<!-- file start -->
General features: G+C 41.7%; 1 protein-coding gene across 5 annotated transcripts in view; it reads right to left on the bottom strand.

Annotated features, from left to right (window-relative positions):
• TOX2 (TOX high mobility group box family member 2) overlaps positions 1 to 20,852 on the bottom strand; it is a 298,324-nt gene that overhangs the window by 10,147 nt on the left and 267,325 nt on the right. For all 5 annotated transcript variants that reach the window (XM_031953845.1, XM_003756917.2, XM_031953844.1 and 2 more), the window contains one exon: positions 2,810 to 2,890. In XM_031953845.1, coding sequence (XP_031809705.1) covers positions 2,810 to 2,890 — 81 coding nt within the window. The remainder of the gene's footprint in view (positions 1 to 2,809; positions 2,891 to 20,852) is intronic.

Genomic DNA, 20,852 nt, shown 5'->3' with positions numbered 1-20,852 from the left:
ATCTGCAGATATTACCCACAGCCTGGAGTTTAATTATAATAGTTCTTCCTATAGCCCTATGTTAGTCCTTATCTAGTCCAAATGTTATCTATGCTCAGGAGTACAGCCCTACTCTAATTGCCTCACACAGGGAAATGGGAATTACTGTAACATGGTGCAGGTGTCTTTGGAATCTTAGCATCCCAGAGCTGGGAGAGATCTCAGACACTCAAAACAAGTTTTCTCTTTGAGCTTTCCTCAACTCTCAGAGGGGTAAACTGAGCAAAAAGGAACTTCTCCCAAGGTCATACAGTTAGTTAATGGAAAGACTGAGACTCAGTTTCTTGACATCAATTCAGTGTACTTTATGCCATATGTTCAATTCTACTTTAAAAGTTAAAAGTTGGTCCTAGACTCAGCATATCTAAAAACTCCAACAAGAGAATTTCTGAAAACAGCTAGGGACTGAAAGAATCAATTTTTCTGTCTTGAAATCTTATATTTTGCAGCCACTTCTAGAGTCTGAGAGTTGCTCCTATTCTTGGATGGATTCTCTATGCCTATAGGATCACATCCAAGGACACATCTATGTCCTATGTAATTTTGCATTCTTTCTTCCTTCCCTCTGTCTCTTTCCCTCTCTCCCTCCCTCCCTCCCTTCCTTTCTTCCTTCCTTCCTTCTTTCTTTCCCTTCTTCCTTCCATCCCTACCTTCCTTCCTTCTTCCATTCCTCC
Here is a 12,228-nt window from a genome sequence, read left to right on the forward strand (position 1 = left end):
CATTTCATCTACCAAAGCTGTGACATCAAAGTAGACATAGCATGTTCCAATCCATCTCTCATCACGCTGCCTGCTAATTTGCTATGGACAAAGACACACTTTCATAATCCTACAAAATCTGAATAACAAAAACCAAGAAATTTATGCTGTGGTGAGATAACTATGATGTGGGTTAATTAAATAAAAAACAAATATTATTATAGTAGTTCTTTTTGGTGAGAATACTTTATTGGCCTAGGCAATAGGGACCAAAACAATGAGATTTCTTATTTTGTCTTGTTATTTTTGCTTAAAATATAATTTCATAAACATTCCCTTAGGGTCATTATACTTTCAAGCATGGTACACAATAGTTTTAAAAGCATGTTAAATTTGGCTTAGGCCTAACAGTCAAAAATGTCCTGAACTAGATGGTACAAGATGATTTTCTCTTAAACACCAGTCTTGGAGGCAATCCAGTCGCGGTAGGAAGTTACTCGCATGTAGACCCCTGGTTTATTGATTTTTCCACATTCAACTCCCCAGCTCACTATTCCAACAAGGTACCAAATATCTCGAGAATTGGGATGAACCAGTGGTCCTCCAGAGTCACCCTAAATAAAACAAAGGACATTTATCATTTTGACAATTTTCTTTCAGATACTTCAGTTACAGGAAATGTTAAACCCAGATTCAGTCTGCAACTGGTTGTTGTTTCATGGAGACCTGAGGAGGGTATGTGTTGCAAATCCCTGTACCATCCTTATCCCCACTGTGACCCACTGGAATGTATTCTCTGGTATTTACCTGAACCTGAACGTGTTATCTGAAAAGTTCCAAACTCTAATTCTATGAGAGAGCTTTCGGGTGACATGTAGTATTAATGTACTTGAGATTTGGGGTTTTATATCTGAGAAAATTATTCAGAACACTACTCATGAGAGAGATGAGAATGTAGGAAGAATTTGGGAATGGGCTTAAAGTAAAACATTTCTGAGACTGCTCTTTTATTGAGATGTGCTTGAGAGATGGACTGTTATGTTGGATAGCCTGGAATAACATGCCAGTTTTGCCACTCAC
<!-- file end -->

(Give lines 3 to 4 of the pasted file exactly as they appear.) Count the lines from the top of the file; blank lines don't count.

• TOX2 (TOX high mobility group box family member 2) overlaps positions 1 to 20,852 on the bottom strand; it is a 298,324-nt gene that overhangs the window by 10,147 nt on the left and 267,325 nt on the right. For all 5 annotated transcript variants that reach the window (XM_031953845.1, XM_003756917.2, XM_031953844.1 and 2 more), the window contains one exon: positions 2,810 to 2,890. In XM_031953845.1, coding sequence (XP_031809705.1) covers positions 2,810 to 2,890 — 81 coding nt within the window. The remainder of the gene's footprint in view (positions 1 to 2,809; positions 2,891 to 20,852) is intronic.

Genomic DNA, 20,852 nt, shown 5'->3' with positions numbered 1-20,852 from the left: